Isolated DNA can be stored for a long time in TE buffer. DNA stored in water is subject to acid hydrolysis. Contaminants in the DNA solution will lead to DNA degradation. Avoid repeated freeze-thawing as this will lead to precipitates. Store DNA samples in aliquots.
Spectrophotometry and fluorometry are commonly used to measure microgram quantities of pure DNA samples. Fluorometry is more sensitive, allowing measurement of nanogram quantities of DNA.
The amount of nucleic acid present in a sample can be quantified using the absorbance at 260 nm in a cuvette (quartz) using a spectrophotometer. An Optical Density (OD) of 1.0 is achieved by different concentrations of nucleic acid, depending upon the type of nucleic acids.
OD = 1.0 for 50 μg/ml for double-stranded DNA;
= 40 μg/ml for single-stranded DNA;
= RNA and 20 μg/ml for oligonucleotides (20 mers).
In addition to the absorbance at 260 nm, absorbance at 280 nm is also useful for determining the purity of nucleic acids. The absorbance 260/280 is 1.8 for pure DNA and 2.0 for pure RNA. Deviations from these ratios indicate contaminations of protein and phenol. To determine the concentration of nucleic acid in the sample, the following formula is used.
Total nucleic acid (μg) = [A 260] [OD value (1.0)] [Dilution factor]
For example – if one diluted a double stranded DNA sample 1:99 (= 1 in 100) with pure distilled water and the A260 value from the spectrophotometer was 0.20, the concentration of the DNA would be –
Total DNA (μg) = [0.20]  
= 1000 μg/ml = 1 mg/ml as OD = 1.0 for 50 μg/ml
Property # 4. Fluorescent Quantification of DNA:
The amount of DNA in a solution is proportional to the fluorescence emitted by ethidium bromide in that solution. Dilutions of an unknown DNA in the presence of 2 μg/ml ethidium bromide are compared to dilutions of a known amount of a standard DNA solutions spotted on an agarose gel or Saran Wrap or electrophoresed in an agarose gel.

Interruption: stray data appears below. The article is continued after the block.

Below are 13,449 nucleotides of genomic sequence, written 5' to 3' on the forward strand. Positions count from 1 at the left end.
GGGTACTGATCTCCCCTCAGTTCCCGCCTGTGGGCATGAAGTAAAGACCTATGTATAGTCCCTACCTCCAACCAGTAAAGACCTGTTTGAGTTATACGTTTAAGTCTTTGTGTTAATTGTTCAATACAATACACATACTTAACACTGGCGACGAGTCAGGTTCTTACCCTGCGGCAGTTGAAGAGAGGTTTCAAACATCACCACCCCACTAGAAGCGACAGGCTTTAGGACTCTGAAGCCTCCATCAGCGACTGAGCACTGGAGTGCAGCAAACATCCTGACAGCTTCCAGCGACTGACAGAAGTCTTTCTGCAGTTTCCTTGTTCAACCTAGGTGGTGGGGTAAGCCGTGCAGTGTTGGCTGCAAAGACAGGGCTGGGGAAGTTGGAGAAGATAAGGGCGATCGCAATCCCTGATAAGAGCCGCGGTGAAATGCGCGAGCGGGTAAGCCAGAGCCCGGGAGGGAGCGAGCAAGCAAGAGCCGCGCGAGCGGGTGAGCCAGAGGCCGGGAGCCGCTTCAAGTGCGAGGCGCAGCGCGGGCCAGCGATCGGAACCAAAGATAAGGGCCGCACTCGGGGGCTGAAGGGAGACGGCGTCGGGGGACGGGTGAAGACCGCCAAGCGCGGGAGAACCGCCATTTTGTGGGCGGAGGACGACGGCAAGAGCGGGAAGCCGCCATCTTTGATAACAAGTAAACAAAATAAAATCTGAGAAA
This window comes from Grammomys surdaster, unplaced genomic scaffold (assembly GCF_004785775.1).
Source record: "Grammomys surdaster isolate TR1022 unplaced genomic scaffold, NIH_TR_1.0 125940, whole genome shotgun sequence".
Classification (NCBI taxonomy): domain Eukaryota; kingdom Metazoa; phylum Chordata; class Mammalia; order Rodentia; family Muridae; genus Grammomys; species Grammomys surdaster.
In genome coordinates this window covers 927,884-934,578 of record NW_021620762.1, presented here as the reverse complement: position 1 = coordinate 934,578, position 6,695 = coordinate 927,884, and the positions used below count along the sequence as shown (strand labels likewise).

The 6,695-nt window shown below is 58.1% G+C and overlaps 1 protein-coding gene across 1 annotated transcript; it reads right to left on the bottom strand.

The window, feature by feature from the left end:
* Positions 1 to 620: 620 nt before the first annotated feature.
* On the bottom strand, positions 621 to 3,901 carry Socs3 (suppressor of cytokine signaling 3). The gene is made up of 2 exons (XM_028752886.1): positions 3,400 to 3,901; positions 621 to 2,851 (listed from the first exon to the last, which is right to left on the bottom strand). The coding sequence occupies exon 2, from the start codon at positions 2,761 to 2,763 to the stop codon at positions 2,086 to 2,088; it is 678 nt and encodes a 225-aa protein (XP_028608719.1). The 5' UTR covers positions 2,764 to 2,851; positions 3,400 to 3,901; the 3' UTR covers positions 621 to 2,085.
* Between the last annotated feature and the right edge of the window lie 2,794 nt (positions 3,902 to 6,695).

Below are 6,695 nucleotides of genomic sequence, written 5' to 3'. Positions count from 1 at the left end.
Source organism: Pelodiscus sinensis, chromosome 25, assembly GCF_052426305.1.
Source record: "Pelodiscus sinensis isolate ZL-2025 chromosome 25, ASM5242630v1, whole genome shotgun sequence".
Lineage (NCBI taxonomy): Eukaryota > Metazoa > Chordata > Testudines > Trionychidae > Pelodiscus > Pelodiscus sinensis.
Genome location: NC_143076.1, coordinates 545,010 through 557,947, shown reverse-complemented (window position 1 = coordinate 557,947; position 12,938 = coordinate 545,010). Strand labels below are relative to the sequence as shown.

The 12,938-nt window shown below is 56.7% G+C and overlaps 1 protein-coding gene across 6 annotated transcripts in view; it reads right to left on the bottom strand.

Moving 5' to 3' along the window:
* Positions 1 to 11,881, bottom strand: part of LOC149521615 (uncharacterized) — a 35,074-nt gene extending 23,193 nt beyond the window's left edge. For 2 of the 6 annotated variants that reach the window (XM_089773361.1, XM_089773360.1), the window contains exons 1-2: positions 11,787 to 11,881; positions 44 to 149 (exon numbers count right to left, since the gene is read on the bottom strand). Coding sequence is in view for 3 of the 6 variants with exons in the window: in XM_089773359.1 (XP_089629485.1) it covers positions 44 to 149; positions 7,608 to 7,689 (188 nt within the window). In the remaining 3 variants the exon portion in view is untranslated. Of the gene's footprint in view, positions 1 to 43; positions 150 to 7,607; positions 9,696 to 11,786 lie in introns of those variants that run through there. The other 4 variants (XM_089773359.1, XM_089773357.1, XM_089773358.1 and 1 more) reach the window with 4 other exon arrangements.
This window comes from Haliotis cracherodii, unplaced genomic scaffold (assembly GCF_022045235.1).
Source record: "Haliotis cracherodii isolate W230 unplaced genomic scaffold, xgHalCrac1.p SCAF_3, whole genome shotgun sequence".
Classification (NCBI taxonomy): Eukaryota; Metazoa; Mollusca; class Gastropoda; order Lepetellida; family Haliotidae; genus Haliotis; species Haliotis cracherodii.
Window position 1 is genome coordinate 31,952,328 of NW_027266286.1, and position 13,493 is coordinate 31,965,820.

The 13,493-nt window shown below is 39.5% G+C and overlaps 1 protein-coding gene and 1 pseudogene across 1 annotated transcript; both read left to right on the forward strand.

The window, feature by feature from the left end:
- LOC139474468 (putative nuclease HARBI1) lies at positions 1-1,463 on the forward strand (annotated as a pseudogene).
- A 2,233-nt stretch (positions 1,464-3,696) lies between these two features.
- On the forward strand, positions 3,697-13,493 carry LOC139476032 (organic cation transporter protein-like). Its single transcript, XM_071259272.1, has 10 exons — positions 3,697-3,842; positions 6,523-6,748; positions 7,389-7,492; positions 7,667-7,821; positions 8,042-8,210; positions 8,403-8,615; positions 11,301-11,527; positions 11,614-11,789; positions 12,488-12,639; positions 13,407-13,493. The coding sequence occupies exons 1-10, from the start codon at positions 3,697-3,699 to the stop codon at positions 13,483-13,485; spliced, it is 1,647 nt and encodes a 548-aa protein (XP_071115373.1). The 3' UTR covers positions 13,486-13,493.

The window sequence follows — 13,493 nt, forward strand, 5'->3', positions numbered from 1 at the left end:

1. Mix 9 μl TE and 1 μl DNA sample (mix thoroughly or vortex).
2. Spot this on a piece of parafilm, mix by pulling it up and down once, and make a second 10 fold dilution with 9 μl more of TE and 1 μl of the first dilution.
3. Prepare an agarose gel (0.5%-0.7%) with ethidium bromide. Spot 5 μl of these dilutions on different places of the agarose gel (label the bottom of the plate).
4. If the concentration of the original DNA sample is suspected to be less than 20 μg/ml then spot 5 μl of the undiluted sample also.
5. Also spot on the agarose gel 5 μl of at least the 2, 5, 10, 15, and 20 μg/ml DNA standards.
6. Allow the liquid soak in the agarose gel. Invert the plate on a transilluminator and compare. Record the unknown spots for fluorescent intensity to the standard.
7. Use the dilution that gives between 2 and 20 μg/ml reading. Back calculate the amount of DNA by the dilution factor. It is best if the sample spots are coded so that anyone can read them.
1. Prepare the following reagent in a fume hood.
Distilled water – 160 μl
DNA – 10 μl
3N perchloric acid – 150μl
DPA solution – 180μl
2. Cap the tubes and mix by inversion.
3. Incubate in the dark (overnight) at room temperature.
Note the incubation time for future use. A calibration curve will then not be necessary each time.
4. Read the optical density at 600 nm.
Compare with a calibration curve made from measurements with a standardized DNA solution. The curve is only linear between the concentrations of 5-50 μg/ml. Dilution may be necessary for more concentrated solutions.
3 N Perchloric Acid:
Dilute 49.2 ml perchloric acid up to 200 ml with distilled water in a fume hood.
Diphenylamine (DPA) Solution:
In a fume hood, add 20 μl paraldehyde to 198 ml of glacial acetic acid in a 250 ml Erlenmyer flask. Wearing gloves, carefully weigh out 8 g of DPA and add to the above solution, quickly cover with foil, and shake until dissolved. Store in the dark in a fume hood. This solution is stable for 6 weeks.